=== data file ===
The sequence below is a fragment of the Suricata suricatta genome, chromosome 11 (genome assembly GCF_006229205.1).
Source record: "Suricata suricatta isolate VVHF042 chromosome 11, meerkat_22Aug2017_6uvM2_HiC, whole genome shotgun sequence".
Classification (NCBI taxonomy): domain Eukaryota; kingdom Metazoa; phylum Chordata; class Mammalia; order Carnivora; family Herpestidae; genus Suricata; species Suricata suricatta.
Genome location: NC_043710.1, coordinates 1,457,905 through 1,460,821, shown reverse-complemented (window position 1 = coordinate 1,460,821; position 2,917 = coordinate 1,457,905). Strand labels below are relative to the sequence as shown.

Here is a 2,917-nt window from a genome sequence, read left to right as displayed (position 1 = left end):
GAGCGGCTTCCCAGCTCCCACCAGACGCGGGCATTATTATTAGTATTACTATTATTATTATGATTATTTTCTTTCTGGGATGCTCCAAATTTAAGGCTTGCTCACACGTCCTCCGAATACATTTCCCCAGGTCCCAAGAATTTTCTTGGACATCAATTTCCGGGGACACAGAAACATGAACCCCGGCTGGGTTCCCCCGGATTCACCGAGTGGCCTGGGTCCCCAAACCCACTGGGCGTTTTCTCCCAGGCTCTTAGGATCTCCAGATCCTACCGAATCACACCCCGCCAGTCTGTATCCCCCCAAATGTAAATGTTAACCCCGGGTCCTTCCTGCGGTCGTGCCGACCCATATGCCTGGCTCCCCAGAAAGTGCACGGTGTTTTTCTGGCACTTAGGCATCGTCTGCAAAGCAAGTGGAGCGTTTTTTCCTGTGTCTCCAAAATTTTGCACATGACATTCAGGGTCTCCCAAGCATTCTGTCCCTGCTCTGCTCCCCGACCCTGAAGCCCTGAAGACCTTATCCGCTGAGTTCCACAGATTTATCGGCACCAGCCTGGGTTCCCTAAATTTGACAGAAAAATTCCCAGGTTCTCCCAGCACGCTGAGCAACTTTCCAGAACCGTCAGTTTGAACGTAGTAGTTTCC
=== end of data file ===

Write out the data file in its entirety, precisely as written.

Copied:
The sequence below is a fragment of the Suricata suricatta genome, chromosome 11 (genome assembly GCF_006229205.1).
Source record: "Suricata suricatta isolate VVHF042 chromosome 11, meerkat_22Aug2017_6uvM2_HiC, whole genome shotgun sequence".
Classification (NCBI taxonomy): domain Eukaryota; kingdom Metazoa; phylum Chordata; class Mammalia; order Carnivora; family Herpestidae; genus Suricata; species Suricata suricatta.
Genome location: NC_043710.1, coordinates 1,457,905 through 1,460,821, shown reverse-complemented (window position 1 = coordinate 1,460,821; position 2,917 = coordinate 1,457,905). Strand labels below are relative to the sequence as shown.

Here is a 2,917-nt window from a genome sequence, read left to right as displayed (position 1 = left end):
GAGCGGCTTCCCAGCTCCCACCAGACGCGGGCATTATTATTAGTATTACTATTATTATTATGATTATTTTCTTTCTGGGATGCTCCAAATTTAAGGCTTGCTCACACGTCCTCCGAATACATTTCCCCAGGTCCCAAGAATTTTCTTGGACATCAATTTCCGGGGACACAGAAACATGAACCCCGGCTGGGTTCCCCCGGATTCACCGAGTGGCCTGGGTCCCCAAACCCACTGGGCGTTTTCTCCCAGGCTCTTAGGATCTCCAGATCCTACCGAATCACACCCCGCCAGTCTGTATCCCCCCAAATGTAAATGTTAACCCCGGGTCCTTCCTGCGGTCGTGCCGACCCATATGCCTGGCTCCCCAGAAAGTGCACGGTGTTTTTCTGGCACTTAGGCATCGTCTGCAAAGCAAGTGGAGCGTTTTTTCCTGTGTCTCCAAAATTTTGCACATGACATTCAGGGTCTCCCAAGCATTCTGTCCCTGCTCTGCTCCCCGACCCTGAAGCCCTGAAGACCTTATCCGCTGAGTTCCACAGATTTATCGGCACCAGCCTGGGTTCCCTAAATTTGACAGAAAAATTCCCAGGTTCTCCCAGCACGCTGAGCAACTTTCCAGAACCGTCAGTTTGAACGTAGTAGTTTCC